‘A survey of NUT primary members shows that 86% of teachers think that the Education Secretary should cancel this summer’s primary tests. Nearly 80,000 signatories on petitions to government agree with them. Teachers are angry and dismayed at the primary tests, which they believe are age inappropriate. Teachers are wasting precious time on preparing children for tests at the expense of offering a vibrant engaging education for their pupils.’

Commenting after the debate on Motion 13, Workload, Teacher Shortage, Funding, Blower added: ‘Government policies have created the perfect storm for a teacher recruitment and retention crisis. Head teachers and teachers are leaving, through a combination of unbearably high workload, excessive accountability measures, and for head teachers the stress of balancing the books with funds that simply won’t stretch far enough.

‘Teachers speak of having no life outside of school, nor time for family and friends. We are not talking about having to stay a little bit later of an evening, but of workloads that keep teachers working into the night and at weekends.’

She concluded: ‘Teachers need to be trusted. They need to have time to have a life outside of work and they need to see an end to the continual blaming and hectoring they get from ministers. It is for real reasons that graduates are choosing other professions, and many qualified teachers are leaving or considering leaving. This situation will continue unless these issues are addressed.’

At its annual conference in Birmingham, the NASUWT teachers’ union reaffirmed its strategy to ‘continue to defend the interests of pupils, schools and the teaching profession from the assault by the government and administrations across the UK on our public education service’.

NASUWT general secretary Chris Keates, said: ‘The attacks on our public education service have resulted in one of the most serious teacher recruitment and retention crisis since 1945. A key contributory factor to the crisis is the competitiveness of teachers’ pay and rewards compared with pay of graduates in other occupations. The NASUWT has a current trade dispute with all nations and administrations across the UK.

‘All nations and administrations have applied the Westminster government’s pay restraint and in England and Wales this has been compounded by schools setting increasingly higher barriers to pay progression. The NASUWT is committed to continuing to secure the entitlement for all children and young people to be taught by qualified, highly skilled professionals who are recognised and rewarded through a fair and transparent pay system that recruits and retains teachers.

‘The NASUWT’s industrial action strategy is now firmly embedded in schools and NASUWT will escalate action as appropriate to combat actions by any employers which seek to worsen teachers’ pay and conditions.’

NASUWT delegates expressed anger over testing. Delegates warned that government changes to the system of pupil assessment in England will drive up teachers workload still further, making a mockery of ministers’ claims to be taking action to address teacher wellbeing.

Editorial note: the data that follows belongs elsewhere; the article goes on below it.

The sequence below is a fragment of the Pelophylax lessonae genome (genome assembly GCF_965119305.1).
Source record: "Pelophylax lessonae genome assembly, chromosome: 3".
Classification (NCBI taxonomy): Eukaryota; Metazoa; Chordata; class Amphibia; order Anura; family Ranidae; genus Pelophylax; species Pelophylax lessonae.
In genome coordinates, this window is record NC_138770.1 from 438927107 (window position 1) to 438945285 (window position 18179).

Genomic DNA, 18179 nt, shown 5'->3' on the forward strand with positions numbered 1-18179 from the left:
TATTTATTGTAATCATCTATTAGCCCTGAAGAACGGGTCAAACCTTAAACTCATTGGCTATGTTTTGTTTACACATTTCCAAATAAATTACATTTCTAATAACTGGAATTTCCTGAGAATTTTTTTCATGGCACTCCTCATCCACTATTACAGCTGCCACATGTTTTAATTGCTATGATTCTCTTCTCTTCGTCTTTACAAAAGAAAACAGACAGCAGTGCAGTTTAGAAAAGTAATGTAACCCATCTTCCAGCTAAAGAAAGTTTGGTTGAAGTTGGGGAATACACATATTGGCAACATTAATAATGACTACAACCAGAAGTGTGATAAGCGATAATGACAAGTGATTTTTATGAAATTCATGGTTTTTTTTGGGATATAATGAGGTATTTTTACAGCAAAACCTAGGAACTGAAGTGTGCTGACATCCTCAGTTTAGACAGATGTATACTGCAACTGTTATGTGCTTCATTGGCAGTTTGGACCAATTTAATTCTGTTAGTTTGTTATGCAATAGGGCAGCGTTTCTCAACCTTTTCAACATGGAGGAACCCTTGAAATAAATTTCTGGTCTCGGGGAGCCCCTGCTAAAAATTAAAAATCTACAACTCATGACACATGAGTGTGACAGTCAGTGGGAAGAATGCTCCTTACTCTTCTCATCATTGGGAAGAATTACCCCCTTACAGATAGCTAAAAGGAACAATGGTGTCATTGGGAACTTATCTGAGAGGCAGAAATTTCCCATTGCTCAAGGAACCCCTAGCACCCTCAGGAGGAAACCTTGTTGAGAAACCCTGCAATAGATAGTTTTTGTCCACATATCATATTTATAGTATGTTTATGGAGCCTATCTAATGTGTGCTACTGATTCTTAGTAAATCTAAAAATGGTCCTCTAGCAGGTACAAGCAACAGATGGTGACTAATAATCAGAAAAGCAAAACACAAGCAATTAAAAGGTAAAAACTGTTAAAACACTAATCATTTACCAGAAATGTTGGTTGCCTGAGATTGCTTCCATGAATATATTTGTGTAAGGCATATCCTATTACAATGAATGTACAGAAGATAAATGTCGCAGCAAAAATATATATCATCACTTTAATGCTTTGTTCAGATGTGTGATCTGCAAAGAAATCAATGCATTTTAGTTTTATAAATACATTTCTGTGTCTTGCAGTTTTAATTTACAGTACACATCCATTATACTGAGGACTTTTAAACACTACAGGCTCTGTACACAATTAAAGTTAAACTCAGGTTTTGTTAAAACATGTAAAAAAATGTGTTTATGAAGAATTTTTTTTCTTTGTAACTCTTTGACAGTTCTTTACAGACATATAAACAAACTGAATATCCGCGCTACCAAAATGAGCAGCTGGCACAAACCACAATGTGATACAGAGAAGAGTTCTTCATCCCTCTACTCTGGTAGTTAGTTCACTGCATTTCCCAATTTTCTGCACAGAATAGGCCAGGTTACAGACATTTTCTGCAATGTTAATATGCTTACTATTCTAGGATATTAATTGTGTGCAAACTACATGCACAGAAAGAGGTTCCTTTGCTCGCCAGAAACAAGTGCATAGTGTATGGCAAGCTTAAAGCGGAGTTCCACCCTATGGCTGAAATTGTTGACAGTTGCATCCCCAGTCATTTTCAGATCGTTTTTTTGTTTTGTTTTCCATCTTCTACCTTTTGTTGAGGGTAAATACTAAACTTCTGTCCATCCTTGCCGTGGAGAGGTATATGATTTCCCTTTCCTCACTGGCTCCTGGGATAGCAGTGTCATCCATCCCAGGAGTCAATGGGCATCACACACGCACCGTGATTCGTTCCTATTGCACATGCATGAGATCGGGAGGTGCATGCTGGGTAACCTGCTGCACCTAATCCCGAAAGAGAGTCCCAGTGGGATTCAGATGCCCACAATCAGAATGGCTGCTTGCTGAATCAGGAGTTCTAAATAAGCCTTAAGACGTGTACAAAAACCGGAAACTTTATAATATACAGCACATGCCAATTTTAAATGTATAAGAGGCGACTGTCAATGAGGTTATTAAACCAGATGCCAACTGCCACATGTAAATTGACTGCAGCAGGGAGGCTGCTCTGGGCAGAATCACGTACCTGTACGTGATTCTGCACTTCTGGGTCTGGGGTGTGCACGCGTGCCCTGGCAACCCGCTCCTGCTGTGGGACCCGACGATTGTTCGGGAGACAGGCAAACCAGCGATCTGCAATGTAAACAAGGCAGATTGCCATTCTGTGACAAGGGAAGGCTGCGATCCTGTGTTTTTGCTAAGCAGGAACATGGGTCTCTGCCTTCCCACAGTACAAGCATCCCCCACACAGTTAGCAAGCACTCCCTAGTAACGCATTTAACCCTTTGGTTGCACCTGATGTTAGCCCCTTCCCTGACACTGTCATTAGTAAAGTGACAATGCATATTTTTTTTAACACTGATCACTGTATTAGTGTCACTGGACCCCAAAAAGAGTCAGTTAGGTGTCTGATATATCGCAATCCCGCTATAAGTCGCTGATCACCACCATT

Representatives criticised the way in which the Westminster government has managed the removal of levels from the assessment system, which is driving schools to create and implement their own, often bureaucratic, assessment and testing structures for pupils.

NASUWT general secretary Keates said: ‘Assessment Without Levels was promoted by ministers as a reform that would enable teachers in England to focus on teaching and learning; but, instead, it has had the effect of driving futile and workload intensive data management systems and practices which are not only financially costly but which are also a distraction from teaching and learning.

‘This is yet another example of the gulf between the Westminster government’s rhetoric which claims to be committed to tackling teacher workload, and the reality of its policies which are having the opposite impact by piling ever greater workload pressures onto an already exhausted and overburdened teaching workforce.’

Representatives at the Conference in Birmingham also debated a motion condemning employers who use the fear of inspection to justify punitive management practices. Keates said: ‘There is no doubt that the inspection and accountability regimes are in need of reform.

‘Teachers understand the need for schools to be accountable. However, they need to be held accountable for the right things and no fit-for-purpose accountability system should be capable of being abused in such a way that it creates a climate of fear in the workplace. The threat of inspection is now becoming a convenient stick with which to beat teachers, with poor management practices being justified by claims they are required by inspection.

‘Even Ofsted’s Chief Inspector has now recognised this publicly as a problem. Recognising the problem is one thing. Taking action to address it quite another. There is still no sign that either government or inspection bodies are taking any steps to prevent these unacceptable pressures on teachers.’